Relief for hurricane victims; God’s work and human work; new seminarians

Before the Cross - Archbishop Robert J. Carlson's Column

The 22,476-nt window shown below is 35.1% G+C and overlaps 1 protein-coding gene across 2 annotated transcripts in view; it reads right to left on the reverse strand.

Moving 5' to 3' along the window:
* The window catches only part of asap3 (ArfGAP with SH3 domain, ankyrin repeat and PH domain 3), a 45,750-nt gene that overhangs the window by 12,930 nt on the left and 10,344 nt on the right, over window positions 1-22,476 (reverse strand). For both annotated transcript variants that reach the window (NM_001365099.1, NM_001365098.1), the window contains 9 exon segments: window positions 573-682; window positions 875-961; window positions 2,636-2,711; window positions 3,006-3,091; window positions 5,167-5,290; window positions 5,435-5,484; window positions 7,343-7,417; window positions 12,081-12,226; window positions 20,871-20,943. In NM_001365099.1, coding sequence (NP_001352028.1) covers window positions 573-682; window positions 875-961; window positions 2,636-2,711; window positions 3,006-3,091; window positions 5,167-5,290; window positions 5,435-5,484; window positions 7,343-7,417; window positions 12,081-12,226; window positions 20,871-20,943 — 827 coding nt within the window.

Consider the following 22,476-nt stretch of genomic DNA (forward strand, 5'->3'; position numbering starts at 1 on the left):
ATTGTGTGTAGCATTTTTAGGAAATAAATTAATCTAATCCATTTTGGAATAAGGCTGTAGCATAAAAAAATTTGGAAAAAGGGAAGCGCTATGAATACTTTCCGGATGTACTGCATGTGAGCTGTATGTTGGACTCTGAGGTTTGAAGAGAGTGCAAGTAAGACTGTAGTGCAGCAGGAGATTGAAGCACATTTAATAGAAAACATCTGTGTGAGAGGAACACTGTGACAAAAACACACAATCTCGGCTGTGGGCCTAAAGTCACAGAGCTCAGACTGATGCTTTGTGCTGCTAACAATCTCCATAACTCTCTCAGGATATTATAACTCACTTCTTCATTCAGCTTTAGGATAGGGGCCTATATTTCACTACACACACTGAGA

Relief for Hurricane Victims Our hearts go out to our brothers and sisters in Alabama, Louisiana and Mississippi who are suffering so greatly in these days from natural disaster.The people of Florida have also been affected and, as the storm moves northward, people of other states will suffer. Many lives have been lost and the goods upon which life and livelihood depend have been destroyed.Many of our brothers and sisters are stranded without a place to rest, without food and water, without medicine and without the other necessities of life.All of the people of the devastated region look for a sign of God’s merciful love in the midst of their most intense suffering.Let all of our prayers in these days include the many intentions of the victims of Hurricane Katrina. I ask every member of the faithful of the Archdiocese of St. Louis to make some sacrifice from your means to assist the relief effort in the wake of Hurricane Katrina.Each parish of the archdiocese will take up a collection for the victims of Hurricane Katrina.Please make your contribution as soon as possible, so that our help may reach the desperate people of Alabama, Louisiana and Mississippi as soon as possible.If you wish to make your contribution to the archdiocese directly, please forward it to me, marked clearly: Relief for Hurricane Victims. Our collection will be sent to Catholic Charities USA in Alexandria, Va., which, from long experience and professional preparation, will make certain that our contributions accomplish the greatest possible good for the suffering people.The U.S. Conference of Catholic Bishops has asked that a collection be taken throughout the nation for hurricane relief.Our effort will be a significant part of the work of all Catholics in the United States to come to the aid of those most in need. The faithful of the archdiocese have responded generously to the needs of the wider Church.I count upon you to show the same generous compassion now toward our brothers and sisters in the greatest need of relief.I thank you, in advance, for your response to our collection.May God bless you. God’s work and human work This coming weekend, our nation observes Labor Day.It is a time to be with family and friends, and to celebrate our work.It also marks the end of the summer vacation and the beginning of the work of study for our children and young people. The celebration of work may seem a bit strange to our ears.The popular image of work is somewhat negative, an activity undertaken out of duty or necessity, which we would not otherwise do.I remember a somewhat silly weekly television program in the 㥄s, the name of which escapes me, in which the main character, a young man, always said the word "work" in the most unpleasant tone. If we reflect a bit, however, we realize that work is not only a major part of our daily activity and is sometimes burdensome, but it also is one of principal means by which we express ourselves and give ourselves to others in service.The celebration of Labor Day is, after all, not the exaltation of drudgery in our lives but the recognition of the importance of our work in our personal lives and for the life of the world. Stewards of creation If we wish to have a proper understanding of the importance of our work, we are greatly helped by the two biblical accounts of the creation of the world (Genesis 1:1-2:3 and 2:4-24).In both accounts, we see God at work, bringing the world into being and sustaining it.In both accounts, the summit of God’s work is the creation of man — male and female — whom He makes in His own image and likeness, in order than man may be His co-worker in the care of world.We are the image and likeness of God in our work, also. In the second account of the Creation, we read: "The Lord God took the man and put him in the garden of Eden to till it and keep it" (Genesis 2:15).In both accounts, it is clear that man — male and female — is created to be a co-worker with God in the stewardship of the goods of Creation. It is also clear that work is inherent to the dignity of man made in God’s own image and likeness. In the "Catechism of the Catholic Church," we read: "Human work proceeds directly from persons created in the image of God and called to prolong the work of creation by subduing the earth, both with and for one another.Hence work is a duty: ‘If any one will not work, let him not eat’ (2 Thessalonians 3:10).Work honors the Creator’s gifts and the talents received from him" (no. 2427). We know that our Lord God counts upon us to work, in order that the goods of creation may be shared by all in equity.No matter what our work may be, it provides some service to others and to the world.When our work — no matter how humble it may be in the eyes of others — is carried out well, it makes us better persons and renders our world healthier and more secure for all. When any part of the work of the world — be it also the most humble of services — is not done with care and devotion, all suffer.When each worker gives his best with devotion to neighbor, all are the beneficiaries. Sadly, our first parents, Adam and Eve, were not content to be the stewards of Creation but, tempted by Satan, pretended to take the place of the Creator.They rebelled against the order which God had placed among His creatures in bringing the world into being and sustaining it.They disobeyed God and introduced disorder into the world. With the sin of Adam and Eve, man’s heart became disordered and he no longer saw work as an expression of his likeness to God but as drudgery, a punishment imposed upon him by God because of his sin.The Lord God knew the effect of sin upon man’s work.In expelling Adam and Eve from the garden of Eden, He declared: "In the sweat of your face you shall eat bread till you return to the ground, for out of it you were taken; you are dust, and to dust you shall return" (Genesis 3:19). The disorder which entered man’s heart through sin led him into rebellion, so that he no longer received work as stewardship of God’s gifts, carried out in obedience to God’s plan for us and our world.At the same time, too, man no longer treasured work as a way to serve others but rather resented the hardship of work, for the sacrifice which it demanded. Work and the Holy Eucharist Our Lord Jesus Christ has restored man to his original dignity, cleansing us of the stain of original sin and bringing us to life in the Holy Spirit.Through the grace of the Holy Spirit, we overcome the effects of original sin and are inspired to undertake our work in union with Christ who was pleased to be called the son of a carpenter, who labored tirelessly throughout His public ministry and who accomplished the great work of our salvation by dying on the cross for us and rising from the dead.The "Catechism of the Catholic Church" tells us: "By enduring the hardship of work in union with Jesus, the carpenter of Nazareth and the one crucified on Calvary, man collaborates in a certain fashion with the Son of God in His redemptive work.He shows himself to be a disciple of Christ by carrying the cross, daily, in the work he is called to accomplish.Work can be a means of sanctification and a way of animating earthly realities with the Spirit of Christ" (no. 2427). In the Holy Eucharist, Christ’s Sacrifice on Calvary is ever new for us.Through the Holy Eucharist, we unite the sacrifices of our work to the Sacrifice of Christ, making our work an expression of our love of God and of neighbor. Through our participation in the Holy Eucharist, we come to understand how work is an essential and irreplaceable expression of our inviolable human dignity.United with Christ in the Eucharistic Sacrifice, we recognize that work is not a burden imposed upon us but, rather, a gift from God for our own good and the good of others. We read in the "Catechism of the Catholic Church": "In work, the person exercises and fulfills in part the potential inscribed in his nature.The primordial value of labor stems from man himself, its author and its beneficiary.Work is for man, not man for work" (no. 2428). The Holy Eucharist inspires in us a proper understanding of work in our own lives and in the lives of our neighbor. As it inspires every work of justice and gives us the spiritual strength to be just, so, too, the Holy Eucharist leads us to reflect on justice in the place of work and to be strong in putting it into practice. Justice in the place of work As the Word of God in the Book of Genesis teaches us, work is God’s gift to us, so that we may have the goods we need for ourselves and an abundance for the needs of others.Therefore, the worker "should be able to draw from work the means of providing for his life and that of his family, and of serving the human community" (Catechism of the Catholic Church, no. 2428).The "Catechism of the Catholic Church" summarizes the many aspects of the just treatment of the worker (cf. nn. 2429-2436). Central to justice in the workplace is the just wage which is the fruit of any work.Throughout the Holy Scriptures, we hear the condemnation of the man who takes the fruits of another’s labor and does not compensate him justly.The fruit of our labor provides for our the necessities of our livelihood, physical and spiritual (Catechism of the Catholic Church, no. 2434). Because the compensation of labor involves various parties and interests, disagreements about what is just may arise.In order that such conflicts be resolved justly, it is important that there be the means for all parties to speak with another and to reconcile differences.The "Catechism of the Catholic Church" teaches us: "Efforts should be made to reduce these conflicts by negotiation that respects the rights and duties of each social partner: those responsible for business enterprises, representatives of wage-earners (for example, trade unions), and public authorities when appropriate" (no. 2430). It is essential to the work of justice that employers and the work force maintain a steady level of communication to insure that the work of the world be done to the best of our ability and with the full respect for the dignity of each worker. On Labor Day, we recall with gratitude the service of labor unions in working for the communication necessary to establish a just wage and to maintain just working conditions.We pray for the leaders of our labor unions that they will always be inspired by what is for the greatest good of all. We also recall with gratitude the service of other bodies which dedicate themselves to justice in the work place.I am especially pleased to express publicly my gratitude to the Parish Teacher Committee which serves the whole archdiocese in providing a just wage and just working conditions for the teachers in our Catholic elementary schools. Rest to honor work May your celebration of Labor Day be restful.If possible, plan to take part in Holy Mass, in order to pray in thanksgiving for your work and in petition for the needs of workers throughout the world. May Labor Day provide the occasion to reflect, with gratitude to God, for whatever work has been entrusted into your care.May it also provide the occasion to spend time with family and others whom you serve through your work. New seminarians On a personal note, Labor Day brings back happy memories of the minor seminary I attended, Holy Cross Seminary in the Diocese of La Crosse, Wis.Since all of the seminarians boarded, Labor Day, a day when most parents from throughout a sprawling rural diocese were free from work to bring their sons to the seminary, was always the first day of the new academic year. It was always an exciting time, full of joy to be together with other young men sharing the same spiritual inspiration and full of hope for what would be accomplished during the new academic year. On Aug. 30, I had the great happiness to clothe in the cassock and surplice our new seminarians for the archdiocese.It was a joyous celebration for all of our seminarians who number 20 in the college seminary, and 26 in pre-theology and the theologate.We have two more college seminarians who have received the Basselin Scholarship and are undertaking their studies at The Catholic University of America.We also have one seminarian doing his theological studies at the Pontifical Gregorian University in Rome and receiving his seminary formation at the Pontifical North American College. I was deeply edified by the piety of the new seminarians who are so grateful to hear God’s call in their lives and who have devoted themselves to knowing and doing His will by entering the seminary and engaging themselves fully in the program of priestly formation.Through the outstanding work of Father Michael T. Butler, director of the Office of Vocations, I have already been able to get to know many of the new seminarians and have great hope for their perseverance.I know that they will give their all to becoming good shepherds for you and your families. I am deeply proud of Kenrick-Glennon Seminary and of our seminarians.You should be proud, also.Often, I say that the seminary is the heart of the archdiocese.By that I mean that it is the place in which the future shepherds of God’s flock in the archdiocese are giving themselves to the preparation necessary to be the good and faithful shepherds upon which the whole Church in the archdiocese depends. Please take any occasion possible to get to know Kenrick-Glennon Seminary and our seminarians.The seminary, for its part, will always welcome you and will make every appropriate effort to have our seminarians visit your parish. Please keep the intentions of Kenrick-Glennon Seminary and our seminarians in your daily prayers.May God bless our seminary and all of our seminarians.